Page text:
Last night was Isra and Mi’raj, also known as Al Isra’ wal Miraj, locally known as Shab-e-Meraj. This event marks the night that Allah (God) took the Holy Prophet Mohammad (PBUH) on a journey from Mecca to Jerusalem and then to heaven . It is usually celebrated across the country with religious devotion, serenity and traditional fervor . In Pakistan, we celebrate this event by offering prayers during the night, and in some Muslim countries, by illuminating with electric lights and candles. Special social gatherings are arranged for prayers through the night. After prayers, food and treats are served for everyone.
The food at these gatherings is mostly traditional and ranges from the basic halwa and pooris to cholay and sweet desserts like the meethi tikiya, but it’s anyone’s preference what they want to make. This year I decided to share this quick, bite-sized Afghan specialty. Busragh/khajoor are hard to resist, they can be simply described as fried sweet dough which is popular almost everywhere. Khajoor is basically the Urdu name for a date, and I guess it’s called that because it looks just like one. You must have seen these at local bakeries, sweet shops, desi stores, etc. With just a few ingredients these are super easy to make.
- 1 cup All-Purpose Flour
- 1/2 cup Sugar
- 2 tbsp Semolina/Suji
- 5 tbsp melted Ghee/oil
- 4 tbsp Milk
- a few drops Vanilla essence
- Oil for frying
- Mix together all the dry ingredients.
- Add the ghee/oil and mix with your hands.
- Now goes in the vanilla essence.
- Add milk and knead the dough together for a minute. The dough has to be a bit on the harder side so once it forms into a smooth ball no need to knead any longer.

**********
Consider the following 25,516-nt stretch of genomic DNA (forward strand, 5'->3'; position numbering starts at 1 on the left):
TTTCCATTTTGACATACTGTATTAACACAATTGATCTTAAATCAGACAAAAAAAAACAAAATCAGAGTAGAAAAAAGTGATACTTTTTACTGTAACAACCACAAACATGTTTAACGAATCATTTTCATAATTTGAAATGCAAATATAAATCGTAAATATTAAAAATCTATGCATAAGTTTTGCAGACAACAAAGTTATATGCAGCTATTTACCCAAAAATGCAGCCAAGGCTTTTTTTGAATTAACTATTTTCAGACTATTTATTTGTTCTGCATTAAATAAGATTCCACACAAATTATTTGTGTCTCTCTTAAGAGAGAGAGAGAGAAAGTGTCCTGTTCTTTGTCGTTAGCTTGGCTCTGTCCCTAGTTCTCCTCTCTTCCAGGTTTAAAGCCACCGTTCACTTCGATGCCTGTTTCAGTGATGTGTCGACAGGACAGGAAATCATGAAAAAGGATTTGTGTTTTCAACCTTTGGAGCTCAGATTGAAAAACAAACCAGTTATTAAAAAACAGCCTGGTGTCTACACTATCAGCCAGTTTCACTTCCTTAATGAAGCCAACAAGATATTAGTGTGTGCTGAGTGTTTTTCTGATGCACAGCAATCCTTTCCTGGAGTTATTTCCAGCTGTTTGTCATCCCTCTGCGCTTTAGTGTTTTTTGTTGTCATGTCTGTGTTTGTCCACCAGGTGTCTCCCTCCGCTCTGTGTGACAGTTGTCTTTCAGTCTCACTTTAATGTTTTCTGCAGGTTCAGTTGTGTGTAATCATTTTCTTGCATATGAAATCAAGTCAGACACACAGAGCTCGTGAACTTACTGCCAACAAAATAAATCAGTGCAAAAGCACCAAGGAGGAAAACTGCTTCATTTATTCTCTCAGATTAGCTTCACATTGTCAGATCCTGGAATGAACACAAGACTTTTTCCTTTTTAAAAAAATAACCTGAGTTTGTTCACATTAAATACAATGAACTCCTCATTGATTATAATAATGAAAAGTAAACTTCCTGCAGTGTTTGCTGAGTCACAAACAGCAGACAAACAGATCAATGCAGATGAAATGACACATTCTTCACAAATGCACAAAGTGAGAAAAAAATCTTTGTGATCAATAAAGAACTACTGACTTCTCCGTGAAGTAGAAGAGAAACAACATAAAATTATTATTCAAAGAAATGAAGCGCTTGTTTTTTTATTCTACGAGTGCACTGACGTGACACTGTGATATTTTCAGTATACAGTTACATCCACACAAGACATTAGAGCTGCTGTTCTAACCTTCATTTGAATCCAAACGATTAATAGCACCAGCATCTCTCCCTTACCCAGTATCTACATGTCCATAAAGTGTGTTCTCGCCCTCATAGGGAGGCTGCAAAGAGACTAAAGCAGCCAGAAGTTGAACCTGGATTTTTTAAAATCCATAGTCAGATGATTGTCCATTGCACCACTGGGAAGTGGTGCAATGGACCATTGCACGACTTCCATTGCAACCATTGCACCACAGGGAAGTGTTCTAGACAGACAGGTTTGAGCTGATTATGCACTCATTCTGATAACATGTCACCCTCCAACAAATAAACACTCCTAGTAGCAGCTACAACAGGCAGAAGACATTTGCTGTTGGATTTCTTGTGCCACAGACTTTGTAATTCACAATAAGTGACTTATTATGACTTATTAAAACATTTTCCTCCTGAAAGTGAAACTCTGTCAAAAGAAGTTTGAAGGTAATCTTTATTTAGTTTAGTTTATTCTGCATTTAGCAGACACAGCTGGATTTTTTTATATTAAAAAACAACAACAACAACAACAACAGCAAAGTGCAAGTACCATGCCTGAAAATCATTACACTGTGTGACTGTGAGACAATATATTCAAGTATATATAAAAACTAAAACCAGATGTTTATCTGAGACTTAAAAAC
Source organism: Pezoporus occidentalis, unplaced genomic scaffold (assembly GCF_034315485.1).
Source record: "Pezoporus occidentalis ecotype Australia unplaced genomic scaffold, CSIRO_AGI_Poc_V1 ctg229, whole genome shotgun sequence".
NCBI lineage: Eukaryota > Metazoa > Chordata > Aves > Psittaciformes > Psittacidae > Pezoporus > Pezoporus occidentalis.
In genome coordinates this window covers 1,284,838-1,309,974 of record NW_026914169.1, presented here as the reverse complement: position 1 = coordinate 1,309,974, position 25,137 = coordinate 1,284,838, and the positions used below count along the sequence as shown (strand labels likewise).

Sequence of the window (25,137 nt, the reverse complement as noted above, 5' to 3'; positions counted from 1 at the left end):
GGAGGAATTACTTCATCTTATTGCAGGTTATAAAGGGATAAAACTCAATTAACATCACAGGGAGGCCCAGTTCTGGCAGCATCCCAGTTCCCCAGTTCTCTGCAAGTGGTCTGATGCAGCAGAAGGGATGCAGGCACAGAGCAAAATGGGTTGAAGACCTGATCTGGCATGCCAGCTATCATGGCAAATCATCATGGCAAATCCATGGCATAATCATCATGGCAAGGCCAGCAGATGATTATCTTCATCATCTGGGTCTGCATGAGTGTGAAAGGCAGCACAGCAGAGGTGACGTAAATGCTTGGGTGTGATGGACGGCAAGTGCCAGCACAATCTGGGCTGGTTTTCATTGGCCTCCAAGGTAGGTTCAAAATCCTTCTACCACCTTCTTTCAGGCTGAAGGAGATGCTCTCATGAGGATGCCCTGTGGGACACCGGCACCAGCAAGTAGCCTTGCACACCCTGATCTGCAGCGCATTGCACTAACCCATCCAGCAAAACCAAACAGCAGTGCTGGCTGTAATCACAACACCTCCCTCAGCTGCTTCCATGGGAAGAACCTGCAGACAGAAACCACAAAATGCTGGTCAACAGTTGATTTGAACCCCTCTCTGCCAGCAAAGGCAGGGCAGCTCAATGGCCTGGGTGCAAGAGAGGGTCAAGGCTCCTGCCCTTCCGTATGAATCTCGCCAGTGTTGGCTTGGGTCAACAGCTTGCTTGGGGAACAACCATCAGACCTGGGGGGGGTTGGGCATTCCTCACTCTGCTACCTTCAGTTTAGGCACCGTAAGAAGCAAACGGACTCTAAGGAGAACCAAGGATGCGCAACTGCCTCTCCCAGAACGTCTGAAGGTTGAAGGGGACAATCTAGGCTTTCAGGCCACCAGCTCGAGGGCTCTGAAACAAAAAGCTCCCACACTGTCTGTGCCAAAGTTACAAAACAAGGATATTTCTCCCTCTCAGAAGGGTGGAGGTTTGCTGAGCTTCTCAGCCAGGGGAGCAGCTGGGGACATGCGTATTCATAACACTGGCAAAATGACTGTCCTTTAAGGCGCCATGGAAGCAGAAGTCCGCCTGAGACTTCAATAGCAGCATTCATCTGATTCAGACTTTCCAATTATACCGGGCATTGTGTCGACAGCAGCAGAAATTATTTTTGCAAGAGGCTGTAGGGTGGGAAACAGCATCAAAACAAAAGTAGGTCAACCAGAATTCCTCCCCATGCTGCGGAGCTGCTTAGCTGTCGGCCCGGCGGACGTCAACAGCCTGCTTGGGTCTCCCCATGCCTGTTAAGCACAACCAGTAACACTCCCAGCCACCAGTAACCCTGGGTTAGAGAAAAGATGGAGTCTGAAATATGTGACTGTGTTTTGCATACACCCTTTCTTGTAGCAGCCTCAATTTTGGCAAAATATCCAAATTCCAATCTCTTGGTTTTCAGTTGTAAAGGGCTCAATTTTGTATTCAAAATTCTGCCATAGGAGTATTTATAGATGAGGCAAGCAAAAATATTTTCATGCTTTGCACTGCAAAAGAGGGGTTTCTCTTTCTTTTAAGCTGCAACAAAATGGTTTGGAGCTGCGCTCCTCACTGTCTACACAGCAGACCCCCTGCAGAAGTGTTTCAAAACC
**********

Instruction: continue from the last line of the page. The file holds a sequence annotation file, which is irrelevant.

- Roll the dough into tiny balls and into the shape of a date. Press down with three fingers on one side (check out the image for reference) and roll on a sieve or any surface that has edges to give the other side its distinct look. Make the shape for all the dough and keep aside.
- Heat oil in a pan. Once the oil is hot turn the heat from medium to low.
- Add only one or two of the khajoor/busragh in the pan because if you over-crowd the pan these might break apart. Fry until golden.
- Place on a paper towel or napkin to absorb the extra oil. These will be soft when you take them out but the outside will harden and turn crispy after a few minutes.
- Don’t move the khajoor/busragh around while frying as that effects its shape.
- There is no need to let the dough rest, you can just make the khajoor/ busragh right away.
- After you make the dough, make one khajoor as a tester to see if it’s coming out alright. If it starts to break apart, add 2 tbsp of flour to the dough and mix it again.
- Make sure to fry these on low heat and the oil needs to be hot, otherwise the center won’t be cooked through.
- These can also be kept in a tightly sealed zip lock bag/container for three months in fridge or freezer.
Aa jao yar “khajoor/bursagh” tayyar hai!!